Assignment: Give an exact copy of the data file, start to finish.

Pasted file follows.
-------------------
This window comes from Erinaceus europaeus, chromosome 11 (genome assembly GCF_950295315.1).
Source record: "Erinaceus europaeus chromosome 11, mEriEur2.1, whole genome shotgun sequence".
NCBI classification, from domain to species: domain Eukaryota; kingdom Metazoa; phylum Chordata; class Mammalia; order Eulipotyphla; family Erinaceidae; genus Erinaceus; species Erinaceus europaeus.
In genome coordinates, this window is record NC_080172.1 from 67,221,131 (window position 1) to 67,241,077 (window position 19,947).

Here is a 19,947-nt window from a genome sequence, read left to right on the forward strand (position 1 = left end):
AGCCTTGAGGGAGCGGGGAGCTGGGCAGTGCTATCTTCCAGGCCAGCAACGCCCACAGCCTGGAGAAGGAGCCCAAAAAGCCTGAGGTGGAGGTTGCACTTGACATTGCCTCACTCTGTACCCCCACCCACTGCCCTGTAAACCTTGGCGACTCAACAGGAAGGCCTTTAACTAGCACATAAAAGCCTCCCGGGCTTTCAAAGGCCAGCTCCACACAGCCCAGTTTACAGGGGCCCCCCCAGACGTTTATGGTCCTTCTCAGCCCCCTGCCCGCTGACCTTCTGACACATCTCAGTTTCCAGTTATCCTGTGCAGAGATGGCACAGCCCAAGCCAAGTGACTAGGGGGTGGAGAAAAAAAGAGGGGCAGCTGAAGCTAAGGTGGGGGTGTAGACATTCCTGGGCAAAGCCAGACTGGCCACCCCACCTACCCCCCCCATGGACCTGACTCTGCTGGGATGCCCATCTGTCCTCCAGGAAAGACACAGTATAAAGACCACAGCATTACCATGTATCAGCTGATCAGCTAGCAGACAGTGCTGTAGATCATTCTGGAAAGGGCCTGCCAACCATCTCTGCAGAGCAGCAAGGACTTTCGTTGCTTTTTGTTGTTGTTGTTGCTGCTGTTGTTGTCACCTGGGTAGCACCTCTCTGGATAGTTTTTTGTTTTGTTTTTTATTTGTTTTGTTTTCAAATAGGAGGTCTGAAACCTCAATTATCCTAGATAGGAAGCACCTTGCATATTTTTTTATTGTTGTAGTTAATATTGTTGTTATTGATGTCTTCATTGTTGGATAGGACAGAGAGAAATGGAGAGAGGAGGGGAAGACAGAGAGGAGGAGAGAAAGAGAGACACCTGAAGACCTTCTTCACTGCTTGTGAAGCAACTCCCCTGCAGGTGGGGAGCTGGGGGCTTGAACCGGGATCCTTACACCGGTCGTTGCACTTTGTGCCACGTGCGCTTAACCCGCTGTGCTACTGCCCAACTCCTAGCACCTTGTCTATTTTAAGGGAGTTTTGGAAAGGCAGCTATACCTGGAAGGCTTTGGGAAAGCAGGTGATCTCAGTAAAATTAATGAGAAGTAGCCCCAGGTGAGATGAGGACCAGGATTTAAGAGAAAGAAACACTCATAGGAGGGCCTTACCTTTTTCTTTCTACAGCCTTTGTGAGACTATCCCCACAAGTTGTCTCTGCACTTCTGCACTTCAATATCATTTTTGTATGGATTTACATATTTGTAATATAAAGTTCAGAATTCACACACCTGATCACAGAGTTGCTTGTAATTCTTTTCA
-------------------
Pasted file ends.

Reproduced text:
This window comes from Erinaceus europaeus, chromosome 11 (genome assembly GCF_950295315.1).
Source record: "Erinaceus europaeus chromosome 11, mEriEur2.1, whole genome shotgun sequence".
NCBI classification, from domain to species: domain Eukaryota; kingdom Metazoa; phylum Chordata; class Mammalia; order Eulipotyphla; family Erinaceidae; genus Erinaceus; species Erinaceus europaeus.
In genome coordinates, this window is record NC_080172.1 from 67,221,131 (window position 1) to 67,241,077 (window position 19,947).

Here is a 19,947-nt window from a genome sequence, read left to right on the forward strand (position 1 = left end):
AGCCTTGAGGGAGCGGGGAGCTGGGCAGTGCTATCTTCCAGGCCAGCAACGCCCACAGCCTGGAGAAGGAGCCCAAAAAGCCTGAGGTGGAGGTTGCACTTGACATTGCCTCACTCTGTACCCCCACCCACTGCCCTGTAAACCTTGGCGACTCAACAGGAAGGCCTTTAACTAGCACATAAAAGCCTCCCGGGCTTTCAAAGGCCAGCTCCACACAGCCCAGTTTACAGGGGCCCCCCCAGACGTTTATGGTCCTTCTCAGCCCCCTGCCCGCTGACCTTCTGACACATCTCAGTTTCCAGTTATCCTGTGCAGAGATGGCACAGCCCAAGCCAAGTGACTAGGGGGTGGAGAAAAAAAGAGGGGCAGCTGAAGCTAAGGTGGGGGTGTAGACATTCCTGGGCAAAGCCAGACTGGCCACCCCACCTACCCCCCCCATGGACCTGACTCTGCTGGGATGCCCATCTGTCCTCCAGGAAAGACACAGTATAAAGACCACAGCATTACCATGTATCAGCTGATCAGCTAGCAGACAGTGCTGTAGATCATTCTGGAAAGGGCCTGCCAACCATCTCTGCAGAGCAGCAAGGACTTTCGTTGCTTTTTGTTGTTGTTGTTGCTGCTGTTGTTGTCACCTGGGTAGCACCTCTCTGGATAGTTTTTTGTTTTGTTTTTTATTTGTTTTGTTTTCAAATAGGAGGTCTGAAACCTCAATTATCCTAGATAGGAAGCACCTTGCATATTTTTTTATTGTTGTAGTTAATATTGTTGTTATTGATGTCTTCATTGTTGGATAGGACAGAGAGAAATGGAGAGAGGAGGGGAAGACAGAGAGGAGGAGAGAAAGAGAGACACCTGAAGACCTTCTTCACTGCTTGTGAAGCAACTCCCCTGCAGGTGGGGAGCTGGGGGCTTGAACCGGGATCCTTACACCGGTCGTTGCACTTTGTGCCACGTGCGCTTAACCCGCTGTGCTACTGCCCAACTCCTAGCACCTTGTCTATTTTAAGGGAGTTTTGGAAAGGCAGCTATACCTGGAAGGCTTTGGGAAAGCAGGTGATCTCAGTAAAATTAATGAGAAGTAGCCCCAGGTGAGATGAGGACCAGGATTTAAGAGAAAGAAACACTCATAGGAGGGCCTTACCTTTTTCTTTCTACAGCCTTTGTGAGACTATCCCCACAAGTTGTCTCTGCACTTCTGCACTTCAATATCATTTTTGTATGGATTTACATATTTGTAATATAAAGTTCAGAATTCACACACCTGATCACAGAGTTGCTTGTAATTCTTTTCA